- The markets open today risk-off, of course, following last Friday's dramas over the TRY.
- However, before looking into the ins-and-outs of the TRY, there is something far more concerning that markets are bringing back to the fore.
While one might assume that the risk here lies with the contagion within the European banks over the Lira's massive 75% decline YTD, (where 27% of that was all done in just last week's business), the real matter at hand is what the BIS had warned of back in 2015 - and that is the global shortfall in the greenback. Those nation's currencies that have heavy debt exposure to the dollar got whacked during Friday's mayhem and it should not be ignored.
The ZAR, MXN/, BRL and RUB all took a hammering
While Washington's antagonistic proposals over trade and punitive sanctions were a trigger to Friday's dramas, they were not the root cause. The price for the world’s banks for accessing US dollar liquidity is on the rise and this matters, a lot, because the smooth running of the world's financial ecosystem depends on the world’s bank's liquidity of a pool of affordable greenbacks to sustain their operations and in order to service their debt.
When we then mix in what the ECB is so alarmed about, and that is the exposure that some nations have to the Lira that has dropped like a stone on rocket fuel this year, then you get a very ugly looking outcome which investors are bound to be alarmed about as this week will unravel as traders return to desks looking to protect wealth, opening the case for the downside in the euro, (Turkish lira weakness drifts toward the eurozone), EUR+USD/CHF, (due to safe haven status in the CHF), USD/JPY & EUR/JPY and indeed high-betas such as the antipodeans, (+ RBA's dovish SOMP on concerns about U.S.-China trade risks that are increasing and dovish RBNZ).
So what happened on Friday?
As a result, Friday's closing session in European trade and the US was one of those type's of Black Swan events, but one that we actually should have known was coming - it was only a matter of time that the banking sector crisis risks reared their ugly heads again - (shares of Deutsche Bank AG DB tumbled over 5% after a downgrade to underweight by analysts at Morgan Stanley).
Nevertheless, the unexpected escalation of events that took place in the Europen trade resulted in the EuroStoxx-50 losing -1.9% - It sent the dollar on a strong rally through the 96 handle and the euro to trade below 1.1480, breaking the neckline support before then going onto trade below 1.14 the figure in NY for the first time since mid-2017. This dramatic collapse in TRY sent USD/TRY to an intraday high of 6.87 before settling at 6.39, up 15.2% on the day. This all began when Trump doubled tariffs on US imports of Turkish steel and aluminum, escalating the feud by imposing higher metals tariffs in a tactic that would hopefully force the NATO member nation to release the US citizen and Pastor Andrew Brunson after courts had rejected appeals to release him - (The espionage charges he’s facing mean he could spend the rest of his life in prison).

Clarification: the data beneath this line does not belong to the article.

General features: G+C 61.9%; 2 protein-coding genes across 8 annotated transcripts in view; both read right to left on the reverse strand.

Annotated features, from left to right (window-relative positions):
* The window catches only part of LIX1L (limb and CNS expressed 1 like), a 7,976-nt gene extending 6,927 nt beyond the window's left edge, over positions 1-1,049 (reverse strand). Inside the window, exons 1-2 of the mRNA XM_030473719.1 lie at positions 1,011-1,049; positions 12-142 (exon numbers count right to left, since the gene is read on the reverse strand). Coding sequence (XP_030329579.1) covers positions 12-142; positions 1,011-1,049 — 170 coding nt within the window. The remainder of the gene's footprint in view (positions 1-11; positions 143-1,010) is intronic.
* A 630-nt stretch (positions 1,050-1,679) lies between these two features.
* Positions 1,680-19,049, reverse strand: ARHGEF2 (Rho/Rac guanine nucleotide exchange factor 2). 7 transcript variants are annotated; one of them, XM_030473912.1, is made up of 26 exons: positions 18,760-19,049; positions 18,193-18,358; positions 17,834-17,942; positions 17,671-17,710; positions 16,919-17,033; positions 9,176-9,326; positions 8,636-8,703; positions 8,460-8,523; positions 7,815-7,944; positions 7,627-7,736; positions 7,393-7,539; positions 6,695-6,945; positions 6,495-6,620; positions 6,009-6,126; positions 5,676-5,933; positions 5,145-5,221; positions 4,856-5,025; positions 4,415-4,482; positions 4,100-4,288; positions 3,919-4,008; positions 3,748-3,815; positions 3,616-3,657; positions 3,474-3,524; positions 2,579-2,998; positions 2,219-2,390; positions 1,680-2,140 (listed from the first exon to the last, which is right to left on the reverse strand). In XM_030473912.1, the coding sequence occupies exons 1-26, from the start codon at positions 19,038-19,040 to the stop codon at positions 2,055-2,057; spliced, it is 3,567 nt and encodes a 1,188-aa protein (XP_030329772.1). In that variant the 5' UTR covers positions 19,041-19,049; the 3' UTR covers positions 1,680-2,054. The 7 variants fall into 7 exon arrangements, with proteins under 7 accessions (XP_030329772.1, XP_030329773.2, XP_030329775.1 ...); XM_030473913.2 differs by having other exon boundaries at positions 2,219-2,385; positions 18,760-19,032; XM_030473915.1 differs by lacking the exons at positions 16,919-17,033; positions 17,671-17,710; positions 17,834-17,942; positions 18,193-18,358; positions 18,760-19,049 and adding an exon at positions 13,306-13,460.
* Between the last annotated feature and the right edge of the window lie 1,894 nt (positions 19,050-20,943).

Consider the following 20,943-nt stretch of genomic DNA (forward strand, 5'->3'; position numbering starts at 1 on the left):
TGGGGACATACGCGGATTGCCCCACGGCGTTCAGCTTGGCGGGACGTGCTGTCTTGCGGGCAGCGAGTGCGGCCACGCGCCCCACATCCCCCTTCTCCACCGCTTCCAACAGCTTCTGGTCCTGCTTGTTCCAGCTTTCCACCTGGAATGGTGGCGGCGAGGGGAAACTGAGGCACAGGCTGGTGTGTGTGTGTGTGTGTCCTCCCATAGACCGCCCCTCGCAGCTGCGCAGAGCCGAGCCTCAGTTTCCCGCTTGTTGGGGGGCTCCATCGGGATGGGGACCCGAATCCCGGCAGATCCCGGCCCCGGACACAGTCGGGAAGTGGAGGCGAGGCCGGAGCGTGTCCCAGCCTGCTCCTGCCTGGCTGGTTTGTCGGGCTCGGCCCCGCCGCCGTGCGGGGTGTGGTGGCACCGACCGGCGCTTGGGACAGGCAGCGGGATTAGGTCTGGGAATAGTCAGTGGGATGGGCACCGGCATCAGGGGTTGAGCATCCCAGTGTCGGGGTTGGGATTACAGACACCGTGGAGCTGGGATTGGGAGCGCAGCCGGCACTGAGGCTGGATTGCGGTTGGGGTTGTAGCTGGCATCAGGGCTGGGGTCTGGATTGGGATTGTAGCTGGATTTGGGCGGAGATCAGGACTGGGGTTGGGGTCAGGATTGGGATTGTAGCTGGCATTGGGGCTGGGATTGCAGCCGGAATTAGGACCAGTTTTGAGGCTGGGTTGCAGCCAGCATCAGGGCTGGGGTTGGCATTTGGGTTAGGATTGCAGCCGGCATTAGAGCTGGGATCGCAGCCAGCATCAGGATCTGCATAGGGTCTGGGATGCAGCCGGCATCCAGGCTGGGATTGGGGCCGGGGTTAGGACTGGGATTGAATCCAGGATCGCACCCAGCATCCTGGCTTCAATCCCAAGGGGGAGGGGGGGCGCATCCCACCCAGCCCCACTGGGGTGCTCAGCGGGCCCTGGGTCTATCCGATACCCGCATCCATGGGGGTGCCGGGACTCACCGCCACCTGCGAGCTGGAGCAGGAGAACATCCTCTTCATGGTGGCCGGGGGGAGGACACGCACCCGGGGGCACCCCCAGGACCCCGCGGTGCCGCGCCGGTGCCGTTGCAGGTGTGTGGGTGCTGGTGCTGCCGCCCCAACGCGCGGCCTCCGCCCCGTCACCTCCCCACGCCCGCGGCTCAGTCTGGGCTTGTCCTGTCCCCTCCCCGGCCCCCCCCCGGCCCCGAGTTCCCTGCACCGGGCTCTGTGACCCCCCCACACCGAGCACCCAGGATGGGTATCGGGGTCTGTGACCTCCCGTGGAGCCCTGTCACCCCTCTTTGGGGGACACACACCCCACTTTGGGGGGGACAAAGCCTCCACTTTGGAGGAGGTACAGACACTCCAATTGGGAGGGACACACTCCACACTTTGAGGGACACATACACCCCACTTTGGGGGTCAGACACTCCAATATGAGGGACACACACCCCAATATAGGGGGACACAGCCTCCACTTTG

Friday's fall out as it happened
"A massive pile of corporate debt denominated in foreign currencies but a rapidly sliding currency – and inflation that’s threatening to go exponential – is a toxic combination", analysts at ANZ explained:
"The ECB has sounded the warning bell with banks in Spain (EUR83.3bn), France (EUR38.4bn) and Italy (17bn) heavily exposed to the country...The euro fell around 1%. Midway through Erdogan’s speech Trump in a tweet announced doubled tariffs on Turkish steel and aluminium “as their currency, the Turkish Lira, slides rapidly downward against our very strong Dollar!” This sent the lira down a further 5%. Erdogan upped the ante further in weekend speeches, all but writing off the US strategic partnership, saying interest rate increases won’t happen “as long as I’m alive”, and saying those who urge an international bailout are seeking to steal Turkey’s political independence – the opposite on all three fronts to what crisis experts would recommend. Argentina and South Africa are copping collateral damage."
EUR/USD below the neckline
The ECB's concerns over bank exposures to Turkey and Italian budget woes sent EUR/USD to fresh lows and even 1.1448, the 50% Fibo retracement level since the end-2016 lows, was broken. A low of 1.1387 was traded after the release of US core CPI rose to 2.4%, the fastest YoY rate since 2008 while US headline inflation is within a whisker of 3%, (coming in at 2.9495% YoY on the headline measure).
Now, when we are considering US wages that are grinding higher and indeed Trump's trade war on China that will only go onto contribute higher retail prices due to the US import tariffs that will eventually feed through to retail outlets - then throw the US Q2 growth of 4.2% into the mix, then the Fed's path of rate hikes brings us back to the US dollar liquidity crisis - which is perhaps an old/new paradigm for markets now which should keep the greenback underpinned for the foreseeable future.
Information on these pages contains forward-looking statements that involve risks and uncertainties. Markets and instruments profiled on this page are for informational purposes only and should not in any way come across as a recommendation to buy or sell in these assets. You should do your own thorough research before making any investment decisions. FXStreet does not in any way guarantee that this information is free from mistakes, errors, or material misstatements. It also does not guarantee that this information is of a timely nature. Investing in Open Markets involves a great deal of risk, including the loss of all or a portion of your investment, as well as emotional distress. All risks, losses and costs associated with investing, including total loss of principal, are your responsibility.